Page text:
effects of RF non-ionizing radiation (and no one yet has proved that it
hurts us). However, the FM antenna manufacturer still has to contend
with downward radiation and consider antenna bay spacing in his
Antenna-bay spacing and number of bays still seem to control the
level of downward radiation as modified by various antenna engineers.
Over the years, simple FM broadcasting has matured into a highly
technical operation, in many ways, perhaps, more complicated than the
directional AM antenna field. As FM ERP has increased and stabilized,
matters that probably were not even considered have now become
Some time around 1960, in an effort to improve stability of
reception, a number of FM antenna manufacturers developed circular
polarization (CPOL). The FCC permitted equal power in both horizontal
and vertical polarizations, but vertical power may never exceed
horizontal. Coverage is based on the horizontal signal, and vertical
power is not considered when calculating contours.
It was anticipated that CPOL would improve reception for receivers
using line cords as antennas (with various polarizations), as well as
auto radios and in areas of tall buildings and mountainous terrain. In
many cases, reception did improve; however, it was found that maximum
improvement could only be obtained by using CPOL receiving antennas as
well. Unfortunately, few people can find CPOL receiving antennas.
Nevertheless, there is a definite benefit in most cases because the
average listening location will likely have a wider choice of signal
polarizations, with a better chance of capturing a clean signal.
As CPOL antenna development continued and directional antenna usage
increased, HPOL and VPOL patterns frequently showed large differences
in polarization coverage. An HPOL plot might show excellent coverage of
the city of license, while VPOL coverage is poor and vice versa. This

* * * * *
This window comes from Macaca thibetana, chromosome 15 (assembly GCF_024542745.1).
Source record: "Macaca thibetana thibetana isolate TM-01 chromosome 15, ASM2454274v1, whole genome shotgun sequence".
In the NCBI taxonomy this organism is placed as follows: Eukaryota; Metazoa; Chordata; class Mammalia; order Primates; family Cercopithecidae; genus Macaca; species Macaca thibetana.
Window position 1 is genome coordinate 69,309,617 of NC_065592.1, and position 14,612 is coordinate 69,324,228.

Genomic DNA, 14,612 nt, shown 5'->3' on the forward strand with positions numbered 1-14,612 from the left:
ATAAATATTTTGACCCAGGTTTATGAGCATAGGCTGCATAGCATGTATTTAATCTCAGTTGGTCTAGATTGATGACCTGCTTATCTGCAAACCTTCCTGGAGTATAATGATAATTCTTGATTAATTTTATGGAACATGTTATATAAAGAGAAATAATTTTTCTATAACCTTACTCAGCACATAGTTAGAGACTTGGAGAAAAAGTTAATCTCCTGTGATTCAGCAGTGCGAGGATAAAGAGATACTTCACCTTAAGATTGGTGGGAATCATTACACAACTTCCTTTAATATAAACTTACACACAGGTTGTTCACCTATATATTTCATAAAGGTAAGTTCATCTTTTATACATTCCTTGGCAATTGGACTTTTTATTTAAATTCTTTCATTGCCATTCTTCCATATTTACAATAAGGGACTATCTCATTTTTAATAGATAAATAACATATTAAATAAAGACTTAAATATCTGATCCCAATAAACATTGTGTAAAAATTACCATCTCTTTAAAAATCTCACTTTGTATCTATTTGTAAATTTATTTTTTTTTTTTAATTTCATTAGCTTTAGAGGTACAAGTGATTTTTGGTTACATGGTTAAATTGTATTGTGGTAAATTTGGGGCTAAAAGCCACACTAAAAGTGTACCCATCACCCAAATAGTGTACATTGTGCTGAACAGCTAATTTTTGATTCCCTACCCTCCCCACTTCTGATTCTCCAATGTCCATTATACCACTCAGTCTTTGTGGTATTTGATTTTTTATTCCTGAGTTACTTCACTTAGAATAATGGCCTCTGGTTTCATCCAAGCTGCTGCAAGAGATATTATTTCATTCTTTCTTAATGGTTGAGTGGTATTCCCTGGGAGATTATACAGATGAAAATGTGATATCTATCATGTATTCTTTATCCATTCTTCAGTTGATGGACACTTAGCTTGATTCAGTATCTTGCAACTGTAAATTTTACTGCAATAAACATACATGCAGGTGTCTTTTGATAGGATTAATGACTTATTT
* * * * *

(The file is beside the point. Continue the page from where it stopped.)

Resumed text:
has led to the introduction of short vertical parasitic correction rods
located near the antenna in an attempt to make the two polarizations
provide overlapping coverage by modifying the vertical signal.
The use of CP requires twice the transmitter power, or twice the
antenna gain, needed for HPOL to provide equivalent vertical and
horizontal coverage. This often poses financial questions of
transmitter operating costs versus antenna support costs.
As the number of bays increases, other problems arise. Neglecting
tower windloading, the greater the antenna gain, the narrower the
vertical beamwidth. Wide bay spacing of up to one wavelength tends to
increase the radiation at extreme angles of elevation. This means that
more power is directed downward (frowned upon by the EPA) and into the
air, where there are no listeners. High elevation radiation can be
reduced by using half-wave spacing, which also reduces the tower space
required, and multiple sidelobes can be reduced by careful bay spacing
and feeder design.
About 50 years ago not much attention was paid to the vertical
patterns of the relatively simple HPOL antennas, unless the antenna was
on a very tall tower or a high mountaintop, possibly resulting in
signals passing over the city of license. Thus, electrical beam tilt
found its way into our engineering vocabulary, together with new
interest in the vertical radiation pattern.
E-mail John at firstname.lastname@example.org.